Languages like Java and C# are significantly more verbose and explicit than languages like Python. You're forced to spell everything out in excruciating detail or the thing just won't run. It's like being FORCED to write documentation as part of your program: functions and parameters need to be explicitly declared, class structures can't change shape during execution -- all the important decisions about the shape and usage of your code needs to be decided and written down, and can't be changed without updating all your definitions.

Python and Ruby are "fun" because they don't make you work. There's a cost to skipping all that work, though.

Comment Re:Hey Miguel (Score 2, Informative) 1008

Tell us how you know that Mono doesn't infringe on Microsoft's patents. Tell us how Moonlight doesn't infringe on Microsoft patents. Clear this stuff up.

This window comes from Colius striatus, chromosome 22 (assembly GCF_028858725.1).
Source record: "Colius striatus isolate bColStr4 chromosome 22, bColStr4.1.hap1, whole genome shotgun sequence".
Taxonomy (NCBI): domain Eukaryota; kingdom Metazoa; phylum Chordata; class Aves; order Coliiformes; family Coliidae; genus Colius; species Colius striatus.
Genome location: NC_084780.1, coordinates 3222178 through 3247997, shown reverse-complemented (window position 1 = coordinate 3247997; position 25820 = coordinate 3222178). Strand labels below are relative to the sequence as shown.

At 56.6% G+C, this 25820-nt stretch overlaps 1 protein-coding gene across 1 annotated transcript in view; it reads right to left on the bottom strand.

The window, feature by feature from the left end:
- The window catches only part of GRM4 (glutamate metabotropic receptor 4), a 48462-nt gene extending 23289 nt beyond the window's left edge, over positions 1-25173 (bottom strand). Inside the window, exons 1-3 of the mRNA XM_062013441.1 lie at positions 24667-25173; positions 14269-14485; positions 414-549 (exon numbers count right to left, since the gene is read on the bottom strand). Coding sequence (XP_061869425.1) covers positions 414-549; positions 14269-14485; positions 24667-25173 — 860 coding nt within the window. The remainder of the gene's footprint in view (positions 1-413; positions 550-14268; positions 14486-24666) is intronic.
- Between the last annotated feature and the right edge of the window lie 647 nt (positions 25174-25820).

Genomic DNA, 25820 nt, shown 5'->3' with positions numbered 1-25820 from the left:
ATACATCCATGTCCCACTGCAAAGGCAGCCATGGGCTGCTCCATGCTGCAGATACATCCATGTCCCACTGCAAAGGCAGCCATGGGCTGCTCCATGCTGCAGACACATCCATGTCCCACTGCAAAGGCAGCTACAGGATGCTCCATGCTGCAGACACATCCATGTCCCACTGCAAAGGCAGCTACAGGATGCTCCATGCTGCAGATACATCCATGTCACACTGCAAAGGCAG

I'm not sure you understand how patents work.

Mono is an implementation of the standards on which .NET is built. It shares absolutely nothing else in common with .NET. The Mono team can be absolutely certain that their product does not infringe on Microsoft's copyright on the code, but no one can ever be certain about whether or not their product infringes on anyone's patents. That's what makes patents so scary.

Likewise, Richard Stallman can never be certain that GCC doesn't infringe on Microsoft's patents regarding Microsoft's C compiler, or that Emacs doesn't infringe on any patents in Microsoft Word.